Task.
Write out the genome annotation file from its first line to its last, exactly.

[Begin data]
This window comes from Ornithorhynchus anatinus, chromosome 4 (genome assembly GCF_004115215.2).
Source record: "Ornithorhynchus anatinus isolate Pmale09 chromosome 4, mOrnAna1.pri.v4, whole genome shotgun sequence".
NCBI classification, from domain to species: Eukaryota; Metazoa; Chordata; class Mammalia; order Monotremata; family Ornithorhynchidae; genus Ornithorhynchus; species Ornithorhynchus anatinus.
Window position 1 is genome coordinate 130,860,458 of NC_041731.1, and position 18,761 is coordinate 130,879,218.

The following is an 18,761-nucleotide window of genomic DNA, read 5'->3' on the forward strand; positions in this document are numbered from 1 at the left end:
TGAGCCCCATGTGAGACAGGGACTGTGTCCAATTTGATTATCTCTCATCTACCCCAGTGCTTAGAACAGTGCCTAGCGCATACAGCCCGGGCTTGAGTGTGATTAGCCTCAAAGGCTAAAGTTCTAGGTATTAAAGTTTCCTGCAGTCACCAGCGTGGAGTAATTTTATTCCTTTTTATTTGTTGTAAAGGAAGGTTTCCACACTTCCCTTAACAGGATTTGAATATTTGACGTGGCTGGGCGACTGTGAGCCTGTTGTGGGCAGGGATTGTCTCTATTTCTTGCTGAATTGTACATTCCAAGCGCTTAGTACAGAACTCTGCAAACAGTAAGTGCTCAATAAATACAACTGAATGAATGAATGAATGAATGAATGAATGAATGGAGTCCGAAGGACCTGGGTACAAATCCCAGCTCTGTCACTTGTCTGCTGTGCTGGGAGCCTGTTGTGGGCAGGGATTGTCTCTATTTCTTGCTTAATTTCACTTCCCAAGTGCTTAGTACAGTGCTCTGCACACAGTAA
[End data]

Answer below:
This window comes from Ornithorhynchus anatinus, chromosome 4 (genome assembly GCF_004115215.2).
Source record: "Ornithorhynchus anatinus isolate Pmale09 chromosome 4, mOrnAna1.pri.v4, whole genome shotgun sequence".
NCBI classification, from domain to species: Eukaryota; Metazoa; Chordata; class Mammalia; order Monotremata; family Ornithorhynchidae; genus Ornithorhynchus; species Ornithorhynchus anatinus.
Window position 1 is genome coordinate 130,860,458 of NC_041731.1, and position 18,761 is coordinate 130,879,218.

The following is an 18,761-nucleotide window of genomic DNA, read 5'->3' on the forward strand; positions in this document are numbered from 1 at the left end:
TGAGCCCCATGTGAGACAGGGACTGTGTCCAATTTGATTATCTCTCATCTACCCCAGTGCTTAGAACAGTGCCTAGCGCATACAGCCCGGGCTTGAGTGTGATTAGCCTCAAAGGCTAAAGTTCTAGGTATTAAAGTTTCCTGCAGTCACCAGCGTGGAGTAATTTTATTCCTTTTTATTTGTTGTAAAGGAAGGTTTCCACACTTCCCTTAACAGGATTTGAATATTTGACGTGGCTGGGCGACTGTGAGCCTGTTGTGGGCAGGGATTGTCTCTATTTCTTGCTGAATTGTACATTCCAAGCGCTTAGTACAGAACTCTGCAAACAGTAAGTGCTCAATAAATACAACTGAATGAATGAATGAATGAATGAATGAATGAATGGAGTCCGAAGGACCTGGGTACAAATCCCAGCTCTGTCACTTGTCTGCTGTGCTGGGAGCCTGTTGTGGGCAGGGATTGTCTCTATTTCTTGCTTAATTTCACTTCCCAAGTGCTTAGTACAGTGCTCTGCACACAGTAA